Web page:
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Amber Yields Clues to the History of Oxygen in Earth's Atmosphere


Gas bubbles trapped in amber show an oxygen-rich Cretaceous atmosphere


Republished from a information release posted by USGS in June 2009.

Mosquito trapped in amber

Mosquito trapped in amber: Amber - the fossilized resin of conifer trees - provides a unique means of protecting intricate samples of the past. This mosquito, lying trapped for 45 million years in a piece of amber, is almost perfectly preserved. USGS image.


Compositional History of Earth's Atmosphere

Ages of ice samples found on the Earth cover a span approaching 200,000 years. Gas bubbles trapped in that ice can be used to learn about the composition of Earth's atmosphere at the time they were trapped in the ice. But how can we tell what the Earth's atmosphere was like before that?

Recently, USGS scientists have used a gas QMS to determine the oxygen level of ancient samples of Earth's atmosphere from a most unlikely place - amber. The fossilized resin of conifer trees, amber is interesting to scientists as a medium that traps insects, small animals, and plants, preserving them through geologic time for future study.

The recent extraction by scientists, of ancient DNA from organisms entombed in amber much like in the science-fiction novel and movie, Jurassic Park is an example of why scientists are intensely interested in amber. Minute bubbles of ancient air trapped by successive flows of tree resin during the life of the tree are preserved in the amber.



Oxygen levels over time

Oxygen levels over time: This chart shows a major decrease in oxygen content in the atmosphere from 35 percent to the present day level of 21 percent. This decrease occurred about the same time that the dinosaurs disappeared - 65 million years ago. USGS image.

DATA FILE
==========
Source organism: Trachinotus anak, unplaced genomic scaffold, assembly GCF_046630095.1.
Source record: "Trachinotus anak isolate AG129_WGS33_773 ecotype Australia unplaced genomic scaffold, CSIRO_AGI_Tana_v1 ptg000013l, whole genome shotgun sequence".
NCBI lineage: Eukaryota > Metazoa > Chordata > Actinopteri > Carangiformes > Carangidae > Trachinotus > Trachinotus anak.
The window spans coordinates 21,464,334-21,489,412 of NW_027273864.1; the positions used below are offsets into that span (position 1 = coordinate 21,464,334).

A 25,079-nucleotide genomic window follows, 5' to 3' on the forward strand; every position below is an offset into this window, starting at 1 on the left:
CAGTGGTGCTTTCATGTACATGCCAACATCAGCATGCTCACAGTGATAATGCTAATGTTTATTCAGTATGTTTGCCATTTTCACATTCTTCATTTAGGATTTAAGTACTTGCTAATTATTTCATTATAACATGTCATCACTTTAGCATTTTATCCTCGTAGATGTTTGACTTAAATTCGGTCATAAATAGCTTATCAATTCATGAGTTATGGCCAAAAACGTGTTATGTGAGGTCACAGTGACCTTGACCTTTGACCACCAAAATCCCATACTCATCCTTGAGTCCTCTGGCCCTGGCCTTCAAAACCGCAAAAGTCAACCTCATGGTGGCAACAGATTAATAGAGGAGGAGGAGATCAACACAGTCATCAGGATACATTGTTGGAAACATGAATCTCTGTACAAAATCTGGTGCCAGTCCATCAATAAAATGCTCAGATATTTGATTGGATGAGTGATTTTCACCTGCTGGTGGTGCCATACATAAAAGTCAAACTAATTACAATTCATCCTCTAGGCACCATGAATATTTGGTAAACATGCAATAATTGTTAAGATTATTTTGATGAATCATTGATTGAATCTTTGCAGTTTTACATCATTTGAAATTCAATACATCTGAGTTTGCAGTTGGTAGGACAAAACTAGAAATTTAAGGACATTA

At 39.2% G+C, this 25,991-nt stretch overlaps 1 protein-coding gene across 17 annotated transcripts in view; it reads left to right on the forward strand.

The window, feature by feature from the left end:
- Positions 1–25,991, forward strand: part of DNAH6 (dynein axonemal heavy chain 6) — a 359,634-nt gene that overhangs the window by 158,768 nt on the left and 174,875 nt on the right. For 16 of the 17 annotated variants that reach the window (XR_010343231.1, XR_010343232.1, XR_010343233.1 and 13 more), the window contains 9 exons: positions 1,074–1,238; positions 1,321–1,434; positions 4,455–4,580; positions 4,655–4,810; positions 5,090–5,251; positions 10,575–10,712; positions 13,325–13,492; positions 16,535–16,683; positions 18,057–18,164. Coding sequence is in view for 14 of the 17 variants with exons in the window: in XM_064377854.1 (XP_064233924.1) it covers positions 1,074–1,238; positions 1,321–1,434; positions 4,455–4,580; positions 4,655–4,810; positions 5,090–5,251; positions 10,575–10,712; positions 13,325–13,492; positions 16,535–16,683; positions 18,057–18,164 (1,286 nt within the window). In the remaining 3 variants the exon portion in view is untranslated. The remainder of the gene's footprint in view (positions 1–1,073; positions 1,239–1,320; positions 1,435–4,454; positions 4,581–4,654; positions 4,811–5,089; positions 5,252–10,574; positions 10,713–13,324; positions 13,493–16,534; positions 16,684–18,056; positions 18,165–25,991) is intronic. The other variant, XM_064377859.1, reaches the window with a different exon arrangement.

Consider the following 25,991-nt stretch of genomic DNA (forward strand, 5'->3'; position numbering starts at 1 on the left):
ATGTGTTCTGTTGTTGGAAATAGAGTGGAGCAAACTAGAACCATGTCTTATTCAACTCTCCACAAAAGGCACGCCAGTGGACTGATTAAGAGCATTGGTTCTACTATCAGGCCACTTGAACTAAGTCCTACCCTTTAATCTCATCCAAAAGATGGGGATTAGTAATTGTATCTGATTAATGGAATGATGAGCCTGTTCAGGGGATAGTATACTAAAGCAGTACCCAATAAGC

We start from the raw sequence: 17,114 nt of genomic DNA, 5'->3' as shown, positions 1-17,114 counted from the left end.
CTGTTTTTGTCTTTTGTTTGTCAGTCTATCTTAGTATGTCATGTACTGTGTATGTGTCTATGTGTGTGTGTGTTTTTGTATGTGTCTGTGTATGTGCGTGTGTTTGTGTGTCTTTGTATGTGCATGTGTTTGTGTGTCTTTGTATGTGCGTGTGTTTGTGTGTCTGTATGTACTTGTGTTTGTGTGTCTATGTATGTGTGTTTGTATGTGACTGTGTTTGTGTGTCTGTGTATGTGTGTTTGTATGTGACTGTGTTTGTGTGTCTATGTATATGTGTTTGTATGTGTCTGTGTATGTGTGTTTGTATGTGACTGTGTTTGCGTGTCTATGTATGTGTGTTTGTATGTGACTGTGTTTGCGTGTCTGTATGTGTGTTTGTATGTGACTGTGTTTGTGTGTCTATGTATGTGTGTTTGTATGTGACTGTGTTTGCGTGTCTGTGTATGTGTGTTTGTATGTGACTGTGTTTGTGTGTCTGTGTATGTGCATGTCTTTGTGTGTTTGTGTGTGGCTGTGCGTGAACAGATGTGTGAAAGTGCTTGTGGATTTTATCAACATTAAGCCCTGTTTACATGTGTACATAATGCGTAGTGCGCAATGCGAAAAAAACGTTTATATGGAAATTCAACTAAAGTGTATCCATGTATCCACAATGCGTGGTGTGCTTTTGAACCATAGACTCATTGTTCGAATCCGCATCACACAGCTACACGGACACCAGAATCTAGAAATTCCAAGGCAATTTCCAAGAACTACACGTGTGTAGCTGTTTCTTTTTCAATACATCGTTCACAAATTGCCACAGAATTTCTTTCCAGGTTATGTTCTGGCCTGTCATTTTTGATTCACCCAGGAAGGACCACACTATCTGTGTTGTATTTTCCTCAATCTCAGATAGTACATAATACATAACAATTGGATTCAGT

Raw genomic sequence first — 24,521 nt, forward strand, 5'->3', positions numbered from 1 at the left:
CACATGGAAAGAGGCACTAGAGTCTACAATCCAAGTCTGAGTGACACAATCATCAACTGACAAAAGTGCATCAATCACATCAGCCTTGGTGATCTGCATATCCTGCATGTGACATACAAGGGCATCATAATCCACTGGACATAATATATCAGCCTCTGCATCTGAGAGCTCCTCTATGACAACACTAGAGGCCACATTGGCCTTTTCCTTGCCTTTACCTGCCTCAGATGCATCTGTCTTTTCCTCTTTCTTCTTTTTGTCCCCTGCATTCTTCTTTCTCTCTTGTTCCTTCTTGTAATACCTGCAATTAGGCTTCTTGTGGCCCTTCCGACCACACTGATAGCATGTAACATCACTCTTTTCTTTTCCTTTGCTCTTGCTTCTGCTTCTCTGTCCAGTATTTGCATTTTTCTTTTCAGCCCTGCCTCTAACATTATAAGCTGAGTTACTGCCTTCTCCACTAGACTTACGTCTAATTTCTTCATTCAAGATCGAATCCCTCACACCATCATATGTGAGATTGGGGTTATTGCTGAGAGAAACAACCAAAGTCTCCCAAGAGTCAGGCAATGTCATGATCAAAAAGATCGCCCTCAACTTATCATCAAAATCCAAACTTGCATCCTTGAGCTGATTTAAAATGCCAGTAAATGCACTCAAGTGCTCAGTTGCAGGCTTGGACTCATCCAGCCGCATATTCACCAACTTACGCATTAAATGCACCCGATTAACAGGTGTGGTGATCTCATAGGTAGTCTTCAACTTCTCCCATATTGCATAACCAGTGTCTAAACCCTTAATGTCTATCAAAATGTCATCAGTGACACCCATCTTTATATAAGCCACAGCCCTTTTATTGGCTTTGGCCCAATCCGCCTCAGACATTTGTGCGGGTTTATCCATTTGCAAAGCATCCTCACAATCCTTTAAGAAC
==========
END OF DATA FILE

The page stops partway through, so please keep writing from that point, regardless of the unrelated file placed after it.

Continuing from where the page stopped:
The Oxygen-Rich Cretaceous Atmosphere

Analyses of the gases in these bubbles show that the Earth's atmosphere, 67 million years ago, contained nearly 35 percent oxygen compared to present levels of 21 percent. Results are based upon more than 300 analyses by USGS scientists of Cretaceous, Tertiary, and recent-age amber from 16 world sites. The oldest amber in this study is about 130 million years old.



Air bubble trapped in amber

Air bubble trapped in amber: This 84-million-year-old air bubble lies trapped in amber (fossilized tree sap). Using a quadrupole mass spectrometer, scientists can learn what the atmosphere was like when the dinosaurs roamed the earth. USGS image.

Significance of Cretaceous Oxygen Levels?

The consequences of an elevated oxygen level during Cretaceous time are speculative. Did the higher oxygen support the now extinct dinosaurs? Their demise was gradual in the transition from late Cretaceous to early Tertiary times, as was the decrease in oxygen content of the atmosphere.

Citations

Landis, G.P., Rigby, J.K.,Jr., Sloan, R.E., Hengst, R.A., and Snee, L.W., 1996, Pelé Hypothesis: Ancient atmospheres and geologic-geochemical controls on evolution, survival, and extinction, in G. Keller and N. MacLeod, eds., Cretaceous-Tertiary Mass Extinctions. Biotic and Environmental Changes, W.W. Norton, pp. 519-556.

Landis, G.P., and Snee, L.W., 1991, 40Ar/39Ar Systematics and argon diffusion in Amber; implications for ancient earth atmospheres: in Kump, L.R., Kasting, J.F., Robinson, J.M., Atmospheric oxygen variation through geologic time. Global and Planetary Change. v. 5, p.63-67.



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